Musk's goal is a sustainable world of abundance for all. And he's someone who accomplishes what he sets out to accomplish.

I'd say mainly attack Republican "owners" and their mouth parts

The regular Joe's and Jane's among the Republicans need to realize they're now officially sleeping with dogs. They need to look at the Dems and ask, are my Dem neighbors and co-workers really pedophiles or have I just been listening to dogs and guzzling doggy hooch?

And who grouped Joe and Jane Normal Republican with a smelly, stupid mob of addled dogs anyway? I mean, they did it to themselves of course. They chose their company. But who helped pull the levers that let the riffraff, not just into the show, but let them literally take the show over?

Rupert Murdoch and his troop of Murdoch Players come to mind. Trump, Carlson, Cruz and the rest are just mouth parts. "Get in there with the dogs, Joe and Jane Republican!" they commanded, laughing to themselves. "That buffalo guy and the guy who shits on furniture? Consider them your masters. You're the dogs!"

Voting against a Trump Republican owns Putin

I'm not seeing this message out there much. Just looking for something powerful and true to drown out the Republican Hunter/CRT lie thrumming.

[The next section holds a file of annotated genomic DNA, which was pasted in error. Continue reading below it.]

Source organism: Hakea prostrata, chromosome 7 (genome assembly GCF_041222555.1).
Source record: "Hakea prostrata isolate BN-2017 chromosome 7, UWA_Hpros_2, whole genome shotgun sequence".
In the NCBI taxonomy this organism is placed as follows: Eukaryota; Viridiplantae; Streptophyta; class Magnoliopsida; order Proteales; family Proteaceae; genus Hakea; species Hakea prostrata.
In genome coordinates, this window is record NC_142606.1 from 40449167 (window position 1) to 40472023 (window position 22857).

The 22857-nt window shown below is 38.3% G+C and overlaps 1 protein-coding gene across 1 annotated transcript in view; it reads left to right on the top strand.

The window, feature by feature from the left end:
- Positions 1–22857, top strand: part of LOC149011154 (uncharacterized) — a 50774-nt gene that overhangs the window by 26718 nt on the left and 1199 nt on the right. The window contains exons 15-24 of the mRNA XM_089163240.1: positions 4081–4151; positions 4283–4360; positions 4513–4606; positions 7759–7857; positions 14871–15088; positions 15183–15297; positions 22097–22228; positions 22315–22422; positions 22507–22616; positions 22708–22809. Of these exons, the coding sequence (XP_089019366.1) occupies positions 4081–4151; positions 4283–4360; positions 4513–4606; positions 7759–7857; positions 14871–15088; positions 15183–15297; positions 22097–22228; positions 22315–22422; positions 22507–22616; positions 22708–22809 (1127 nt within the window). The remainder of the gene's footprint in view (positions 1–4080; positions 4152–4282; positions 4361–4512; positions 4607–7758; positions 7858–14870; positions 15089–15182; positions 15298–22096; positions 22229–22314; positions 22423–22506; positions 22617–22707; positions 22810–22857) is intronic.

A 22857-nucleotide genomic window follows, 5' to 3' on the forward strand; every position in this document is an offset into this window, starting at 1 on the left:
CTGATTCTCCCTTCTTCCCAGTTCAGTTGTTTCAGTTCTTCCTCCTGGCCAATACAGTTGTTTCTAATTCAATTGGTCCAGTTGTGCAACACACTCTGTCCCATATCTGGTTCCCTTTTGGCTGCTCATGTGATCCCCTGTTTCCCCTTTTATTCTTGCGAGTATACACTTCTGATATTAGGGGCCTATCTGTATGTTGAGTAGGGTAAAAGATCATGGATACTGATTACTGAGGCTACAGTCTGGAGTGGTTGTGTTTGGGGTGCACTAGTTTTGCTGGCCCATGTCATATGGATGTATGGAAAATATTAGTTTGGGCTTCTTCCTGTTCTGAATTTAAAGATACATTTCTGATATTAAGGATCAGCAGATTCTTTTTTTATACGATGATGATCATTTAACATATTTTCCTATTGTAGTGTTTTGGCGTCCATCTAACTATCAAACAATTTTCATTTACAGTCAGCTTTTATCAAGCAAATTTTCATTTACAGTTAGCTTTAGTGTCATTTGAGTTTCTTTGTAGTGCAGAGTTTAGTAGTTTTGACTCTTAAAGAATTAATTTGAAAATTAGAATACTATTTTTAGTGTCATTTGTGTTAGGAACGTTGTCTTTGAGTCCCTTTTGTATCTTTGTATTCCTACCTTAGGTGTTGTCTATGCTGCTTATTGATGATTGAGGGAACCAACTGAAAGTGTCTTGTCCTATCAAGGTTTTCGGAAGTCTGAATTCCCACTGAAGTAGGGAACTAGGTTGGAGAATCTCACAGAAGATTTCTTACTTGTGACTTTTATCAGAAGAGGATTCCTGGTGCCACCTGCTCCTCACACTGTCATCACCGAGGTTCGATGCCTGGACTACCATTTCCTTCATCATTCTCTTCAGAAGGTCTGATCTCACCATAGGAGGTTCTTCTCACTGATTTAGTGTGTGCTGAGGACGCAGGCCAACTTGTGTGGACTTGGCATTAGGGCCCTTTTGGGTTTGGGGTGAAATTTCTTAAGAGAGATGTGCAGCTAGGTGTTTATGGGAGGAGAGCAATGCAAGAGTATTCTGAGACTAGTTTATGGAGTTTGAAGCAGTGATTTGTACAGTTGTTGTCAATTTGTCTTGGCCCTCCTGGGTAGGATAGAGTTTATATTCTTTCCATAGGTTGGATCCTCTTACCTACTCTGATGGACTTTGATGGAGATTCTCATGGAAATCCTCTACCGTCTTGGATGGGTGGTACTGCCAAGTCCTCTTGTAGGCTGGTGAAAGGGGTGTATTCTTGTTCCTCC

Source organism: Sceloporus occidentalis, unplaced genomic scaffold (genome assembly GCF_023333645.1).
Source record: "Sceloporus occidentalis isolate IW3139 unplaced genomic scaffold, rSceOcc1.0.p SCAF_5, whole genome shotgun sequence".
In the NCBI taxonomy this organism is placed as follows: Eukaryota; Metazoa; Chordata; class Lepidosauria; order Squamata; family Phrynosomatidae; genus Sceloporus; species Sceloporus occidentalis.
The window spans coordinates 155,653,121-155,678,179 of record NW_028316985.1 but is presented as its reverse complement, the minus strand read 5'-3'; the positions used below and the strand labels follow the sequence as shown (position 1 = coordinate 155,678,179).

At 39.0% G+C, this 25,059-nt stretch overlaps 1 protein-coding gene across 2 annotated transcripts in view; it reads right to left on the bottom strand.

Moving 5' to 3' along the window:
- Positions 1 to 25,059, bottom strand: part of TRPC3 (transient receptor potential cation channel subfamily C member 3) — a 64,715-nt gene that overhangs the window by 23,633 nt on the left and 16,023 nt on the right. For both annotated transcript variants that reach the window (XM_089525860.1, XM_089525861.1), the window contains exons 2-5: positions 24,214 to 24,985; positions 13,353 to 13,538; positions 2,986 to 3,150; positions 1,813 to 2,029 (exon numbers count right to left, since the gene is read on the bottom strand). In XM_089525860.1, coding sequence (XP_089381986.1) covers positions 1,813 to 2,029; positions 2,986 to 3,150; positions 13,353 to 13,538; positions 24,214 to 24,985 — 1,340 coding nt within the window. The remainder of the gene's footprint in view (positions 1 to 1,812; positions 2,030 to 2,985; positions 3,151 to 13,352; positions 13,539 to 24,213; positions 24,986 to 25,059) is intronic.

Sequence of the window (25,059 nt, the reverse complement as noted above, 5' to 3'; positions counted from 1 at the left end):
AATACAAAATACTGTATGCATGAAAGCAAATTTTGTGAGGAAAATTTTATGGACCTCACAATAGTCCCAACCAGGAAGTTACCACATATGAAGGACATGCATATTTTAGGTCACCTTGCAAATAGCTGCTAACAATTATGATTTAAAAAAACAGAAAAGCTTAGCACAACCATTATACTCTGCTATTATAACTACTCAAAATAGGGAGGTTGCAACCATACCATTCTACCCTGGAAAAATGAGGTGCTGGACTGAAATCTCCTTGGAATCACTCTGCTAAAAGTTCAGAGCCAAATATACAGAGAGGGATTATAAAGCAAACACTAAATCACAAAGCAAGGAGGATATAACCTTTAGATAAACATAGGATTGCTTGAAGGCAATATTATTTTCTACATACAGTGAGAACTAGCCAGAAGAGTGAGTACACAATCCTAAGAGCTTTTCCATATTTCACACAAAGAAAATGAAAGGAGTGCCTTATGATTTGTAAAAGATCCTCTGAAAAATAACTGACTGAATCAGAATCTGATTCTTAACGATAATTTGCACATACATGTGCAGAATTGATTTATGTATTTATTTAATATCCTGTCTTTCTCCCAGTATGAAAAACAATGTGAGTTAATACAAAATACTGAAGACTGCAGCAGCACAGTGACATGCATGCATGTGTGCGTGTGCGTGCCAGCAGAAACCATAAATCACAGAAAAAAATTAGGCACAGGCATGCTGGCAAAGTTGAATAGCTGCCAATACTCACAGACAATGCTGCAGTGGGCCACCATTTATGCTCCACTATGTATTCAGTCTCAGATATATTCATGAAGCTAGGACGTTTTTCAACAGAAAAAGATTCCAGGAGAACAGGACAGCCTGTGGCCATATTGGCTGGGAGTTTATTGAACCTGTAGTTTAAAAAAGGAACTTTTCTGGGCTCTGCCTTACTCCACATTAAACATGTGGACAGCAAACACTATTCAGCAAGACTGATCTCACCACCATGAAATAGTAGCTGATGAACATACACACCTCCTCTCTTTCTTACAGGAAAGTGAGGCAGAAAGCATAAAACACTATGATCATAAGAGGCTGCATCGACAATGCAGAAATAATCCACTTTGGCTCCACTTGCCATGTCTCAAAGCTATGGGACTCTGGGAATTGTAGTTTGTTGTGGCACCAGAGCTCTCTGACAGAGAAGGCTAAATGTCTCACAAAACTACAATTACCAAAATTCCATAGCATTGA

If you're voting against a Trump Republican, you're owning Putin. Every vote for a Trump Republican makes Putin happy. Louder and louder. Repeat and repeat.

It's wrong to look down on dumb

Notice I didn't say, "It's dumb to look down on dumb." That's like the Cretans paradox. A lot of our problems on both sides are caused by failing to break out of the spiral of that paradox, IMO. Tolerance, counting to ten, etc., can break the cycle.

They can't bully if they lose, but they can if they win.

I essentially agree with every point you make. And I do agree that "now we have this fight going." My point is that we should win the fight.

Labeling, judging, and name calling can be very effective. Don't get me wrong. It definitely (perhaps unfortunately) has a place, but we definitely don't do it well. The Republicans in this case have created a framing where our name calling with names like "bully" or "bigot" is to our disadvantage. That's what "witch hunt" politics are all about, creating an indisputable enemy in people's imaginations. Our best bet is to demolish that framing, not break our swords ("bully" and "bigot" labeling) on a rock.

Still use those words. By all means. Just don't forget to be against "the witch," while calling out that it's a scare tactic used by cynical, Putin dupe, spit-on-the-flag Republican career politicians to draw suckers who should know better.

And, of course, I'm fully behind all the legal battling being done by our team. I'd just like to see us win all the battles.